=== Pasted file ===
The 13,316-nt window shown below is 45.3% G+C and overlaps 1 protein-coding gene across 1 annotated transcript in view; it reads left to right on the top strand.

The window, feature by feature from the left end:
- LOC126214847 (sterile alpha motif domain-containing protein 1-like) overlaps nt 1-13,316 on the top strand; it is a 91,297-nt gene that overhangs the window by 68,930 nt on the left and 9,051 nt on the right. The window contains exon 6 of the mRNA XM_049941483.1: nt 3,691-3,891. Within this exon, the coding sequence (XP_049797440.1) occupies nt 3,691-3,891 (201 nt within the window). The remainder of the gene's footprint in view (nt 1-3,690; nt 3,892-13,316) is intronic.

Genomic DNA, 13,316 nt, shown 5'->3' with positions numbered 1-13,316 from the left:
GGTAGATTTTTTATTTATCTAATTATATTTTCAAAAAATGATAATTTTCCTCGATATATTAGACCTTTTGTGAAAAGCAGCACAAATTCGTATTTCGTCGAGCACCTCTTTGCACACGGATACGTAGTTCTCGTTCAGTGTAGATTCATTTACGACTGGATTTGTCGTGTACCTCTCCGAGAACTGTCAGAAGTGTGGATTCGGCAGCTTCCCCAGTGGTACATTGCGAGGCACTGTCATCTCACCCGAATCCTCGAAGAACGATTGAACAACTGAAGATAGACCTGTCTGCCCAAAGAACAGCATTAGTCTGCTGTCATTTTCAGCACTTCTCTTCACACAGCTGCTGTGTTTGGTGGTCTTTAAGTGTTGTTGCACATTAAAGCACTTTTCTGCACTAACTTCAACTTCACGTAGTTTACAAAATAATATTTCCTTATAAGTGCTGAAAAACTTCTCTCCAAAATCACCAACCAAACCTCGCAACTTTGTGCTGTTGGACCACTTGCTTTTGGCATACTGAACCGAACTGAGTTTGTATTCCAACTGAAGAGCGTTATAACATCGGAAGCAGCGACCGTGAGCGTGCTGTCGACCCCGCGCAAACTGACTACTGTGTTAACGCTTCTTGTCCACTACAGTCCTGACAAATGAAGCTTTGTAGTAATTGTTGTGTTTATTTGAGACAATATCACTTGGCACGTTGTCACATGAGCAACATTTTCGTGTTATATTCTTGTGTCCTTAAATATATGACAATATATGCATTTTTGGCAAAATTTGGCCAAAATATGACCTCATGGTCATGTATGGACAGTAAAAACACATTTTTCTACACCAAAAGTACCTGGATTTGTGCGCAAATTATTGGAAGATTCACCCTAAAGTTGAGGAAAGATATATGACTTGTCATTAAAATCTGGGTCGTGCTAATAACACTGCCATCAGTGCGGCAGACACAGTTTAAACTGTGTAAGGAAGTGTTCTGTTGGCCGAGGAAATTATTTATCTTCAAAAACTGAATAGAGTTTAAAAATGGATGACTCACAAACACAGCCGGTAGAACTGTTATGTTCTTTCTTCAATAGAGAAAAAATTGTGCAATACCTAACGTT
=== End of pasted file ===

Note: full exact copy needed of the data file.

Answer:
The 13,316-nt window shown below is 45.3% G+C and overlaps 1 protein-coding gene across 1 annotated transcript in view; it reads left to right on the top strand.

The window, feature by feature from the left end:
- LOC126214847 (sterile alpha motif domain-containing protein 1-like) overlaps nt 1-13,316 on the top strand; it is a 91,297-nt gene that overhangs the window by 68,930 nt on the left and 9,051 nt on the right. The window contains exon 6 of the mRNA XM_049941483.1: nt 3,691-3,891. Within this exon, the coding sequence (XP_049797440.1) occupies nt 3,691-3,891 (201 nt within the window). The remainder of the gene's footprint in view (nt 1-3,690; nt 3,892-13,316) is intronic.

Genomic DNA, 13,316 nt, shown 5'->3' with positions numbered 1-13,316 from the left:
GGTAGATTTTTTATTTATCTAATTATATTTTCAAAAAATGATAATTTTCCTCGATATATTAGACCTTTTGTGAAAAGCAGCACAAATTCGTATTTCGTCGAGCACCTCTTTGCACACGGATACGTAGTTCTCGTTCAGTGTAGATTCATTTACGACTGGATTTGTCGTGTACCTCTCCGAGAACTGTCAGAAGTGTGGATTCGGCAGCTTCCCCAGTGGTACATTGCGAGGCACTGTCATCTCACCCGAATCCTCGAAGAACGATTGAACAACTGAAGATAGACCTGTCTGCCCAAAGAACAGCATTAGTCTGCTGTCATTTTCAGCACTTCTCTTCACACAGCTGCTGTGTTTGGTGGTCTTTAAGTGTTGTTGCACATTAAAGCACTTTTCTGCACTAACTTCAACTTCACGTAGTTTACAAAATAATATTTCCTTATAAGTGCTGAAAAACTTCTCTCCAAAATCACCAACCAAACCTCGCAACTTTGTGCTGTTGGACCACTTGCTTTTGGCATACTGAACCGAACTGAGTTTGTATTCCAACTGAAGAGCGTTATAACATCGGAAGCAGCGACCGTGAGCGTGCTGTCGACCCCGCGCAAACTGACTACTGTGTTAACGCTTCTTGTCCACTACAGTCCTGACAAATGAAGCTTTGTAGTAATTGTTGTGTTTATTTGAGACAATATCACTTGGCACGTTGTCACATGAGCAACATTTTCGTGTTATATTCTTGTGTCCTTAAATATATGACAATATATGCATTTTTGGCAAAATTTGGCCAAAATATGACCTCATGGTCATGTATGGACAGTAAAAACACATTTTTCTACACCAAAAGTACCTGGATTTGTGCGCAAATTATTGGAAGATTCACCCTAAAGTTGAGGAAAGATATATGACTTGTCATTAAAATCTGGGTCGTGCTAATAACACTGCCATCAGTGCGGCAGACACAGTTTAAACTGTGTAAGGAAGTGTTCTGTTGGCCGAGGAAATTATTTATCTTCAAAAACTGAATAGAGTTTAAAAATGGATGACTCACAAACACAGCCGGTAGAACTGTTATGTTCTTTCTTCAATAGAGAAAAAATTGTGCAATACCTAACGTT